close
Legislature

Stuck in court, preserves hope legislature will help | news / arlington

[Sun Gazette Newspapers provides content to, but otherwise is unaffiliated with, InsideNoVa or Rappahannock Media LLC.]

After failing in a Hail Mary legal challenge to force preservation of land surrounding Rouse’s razed estate on Wilson Boulevard, some activists are now considering taking their cases to the legislature.

On July 16, a Circuit Court judge bluntly dismissed a challenge to Arlington County Council’s actions related to the property, saying the plaintiff – Arlington Green Party leader John Reeder – did not lacked the legal capacity to challenge the decision in court.

Judge Louise DiMatteo hinted that the public’s appeal, if they were not satisfied with the county council’s decision, was at the polls and not at the courthouse.

In April, members of the county’s board of directors rejected a recommendation by the Historic Affairs and Sites of Interest Review Board (HALRB) that the property should be covered with a local historic designation. The vote only came after the county board members, willingly or not (and they indeed knew exactly what they were doing), gave the owner of the property enough time to secure demolition permit for the main house and outbuildings from the beginning of the 20th century.

The court’s decision was likely inevitable, as Virginia law grants landowners extremely strong rights and, in many cases, also gives local governments powerful powers to interpret and enforce their own rules and policies – like those that have sued unsuccessfully to prevent the name change of the school board from Washington-Lee High School can attest to this.

While Reeder was unhappy with DiMatteo’s decision, he directed most of his shots at the local government.

“Our county council bowed to the money and the developers,” he said in an email to those who supported the lawsuit. “County board members simply saw more development, more luxury homes, and more wealthy people moving in as their goal. They don’t care about our past history, culture, and unique history as a major area of ​​Civil War in the 1860s. They see no value in nearly 10 acres of open land with mature trees, shrubs and vegetation as a park open to all for recreation.

Reeder suggested that preservation advocates could continue to champion their cause, seeking to allow greater public input into preservation decisions, when the General Assembly meets in Richmond in 2022.

But the issue could turn into local political football before that, as independent county council candidate Audrey Clement appears to be making it the cornerstone of her long-term attempt to topple outgoing Democratic County Council member Takis Karantonis.

“If the public is unhappy with the cavalier manner in which [the] The county council got rid of much of its legacy of the civil war and the brutal way the Circuit Court extinguished its legal rights, and then it can elect new leaders, ”said Clement, making echo of the court decision, in an email to supporters. “I think Arlington needs public servants who honor rather than denigrate the rights of its citizens.”

(Independents Michael Cantwell and Adam Theo also challenge Karantonis in November. Republicans did not field a candidate in the race.)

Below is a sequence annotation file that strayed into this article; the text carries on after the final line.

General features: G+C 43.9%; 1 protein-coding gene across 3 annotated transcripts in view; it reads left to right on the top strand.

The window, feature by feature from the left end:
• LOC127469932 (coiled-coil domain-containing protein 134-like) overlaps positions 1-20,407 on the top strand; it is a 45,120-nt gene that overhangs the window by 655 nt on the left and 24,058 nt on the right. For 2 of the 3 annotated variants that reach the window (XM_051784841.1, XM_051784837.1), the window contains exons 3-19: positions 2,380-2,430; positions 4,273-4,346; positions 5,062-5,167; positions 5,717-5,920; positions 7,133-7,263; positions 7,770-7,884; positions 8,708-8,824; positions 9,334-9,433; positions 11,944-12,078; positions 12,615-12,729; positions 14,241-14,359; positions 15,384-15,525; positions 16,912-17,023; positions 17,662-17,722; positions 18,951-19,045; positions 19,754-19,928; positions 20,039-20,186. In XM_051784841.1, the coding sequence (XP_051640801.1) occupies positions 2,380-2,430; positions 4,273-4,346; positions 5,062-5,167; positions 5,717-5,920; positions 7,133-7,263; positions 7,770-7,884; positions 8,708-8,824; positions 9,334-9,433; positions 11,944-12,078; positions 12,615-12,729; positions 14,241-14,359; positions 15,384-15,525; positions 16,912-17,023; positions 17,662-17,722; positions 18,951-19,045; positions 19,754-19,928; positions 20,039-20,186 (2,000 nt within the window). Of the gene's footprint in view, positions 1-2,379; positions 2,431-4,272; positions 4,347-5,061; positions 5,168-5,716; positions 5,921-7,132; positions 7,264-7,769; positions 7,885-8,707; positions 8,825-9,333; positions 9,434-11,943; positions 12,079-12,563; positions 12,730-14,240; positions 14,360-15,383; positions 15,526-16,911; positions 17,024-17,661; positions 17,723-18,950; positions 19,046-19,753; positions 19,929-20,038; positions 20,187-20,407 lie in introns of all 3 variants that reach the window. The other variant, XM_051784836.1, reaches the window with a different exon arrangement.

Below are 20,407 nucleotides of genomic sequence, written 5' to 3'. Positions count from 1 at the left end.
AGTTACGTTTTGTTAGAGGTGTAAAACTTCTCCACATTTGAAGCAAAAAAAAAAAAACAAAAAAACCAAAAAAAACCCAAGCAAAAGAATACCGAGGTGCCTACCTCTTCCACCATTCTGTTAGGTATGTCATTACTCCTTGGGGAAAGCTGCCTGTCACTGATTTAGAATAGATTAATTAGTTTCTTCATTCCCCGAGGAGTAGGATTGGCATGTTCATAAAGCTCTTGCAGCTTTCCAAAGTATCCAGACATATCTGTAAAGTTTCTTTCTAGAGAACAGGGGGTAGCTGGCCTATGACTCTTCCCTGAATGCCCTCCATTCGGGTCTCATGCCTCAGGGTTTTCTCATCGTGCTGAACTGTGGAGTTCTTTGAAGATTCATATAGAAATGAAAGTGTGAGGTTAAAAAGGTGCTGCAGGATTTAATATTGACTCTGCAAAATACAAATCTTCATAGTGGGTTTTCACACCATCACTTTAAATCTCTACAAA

In late January, HALRB determined that the 9-acre property met requirements for a historic district, sending the case to the planning commission and county council for decision. This HALRB recommendation came over strong objections from the owner – a trust representing the family of the late Randy Rouse – who wanted nothing to do with preservation.

The historic designation application was filed in the spring of 2020 by Tom Dickinson, who is active in the Arlington Historical Society and preservation circles.

The Historic District Ordinance allows for such third-party applications, but it had been three decades since the Arlington government had imposed a Historic District over an owner’s objections. And given the aggressive stance taken by the estate’s powerful legal team, the members of the board of directors and the county attorney seemed reluctant to provoke a legal battle they believed they would end up losing.

And so, critics argue, county council members have stuck in an effort to shirk responsibility for deciding one way or another.

These critics seem to be right.

County council members could have held a public hearing on the recommendation of the HALRB in early March, before the Rouse estate received demolition permits from the local government bureaucracy. But by the time the measure finally reached the county council platform in April, the buildings had been leveled and council members wrung their hands but said, in essence, that was it.

The Rouse parcel, which is likely to be sold for development, is located at the corner of Wilson Boulevard and North McKinley Road. This is what remains of 26 acres of land bought by sportsman Randy Rouse in the 1950s. Rouse owned it until his death at the age of 100 in 2017; his widow resided in the main house until recently.

While some use the name Rouse to refer to the property, Conservatives and the county government seem to prefer “Febrey-Lothrop,” which is reminiscent of the families who owned the land in the 19th century.


Source link

Jacob C.

The author Jacob C.

Leave a Response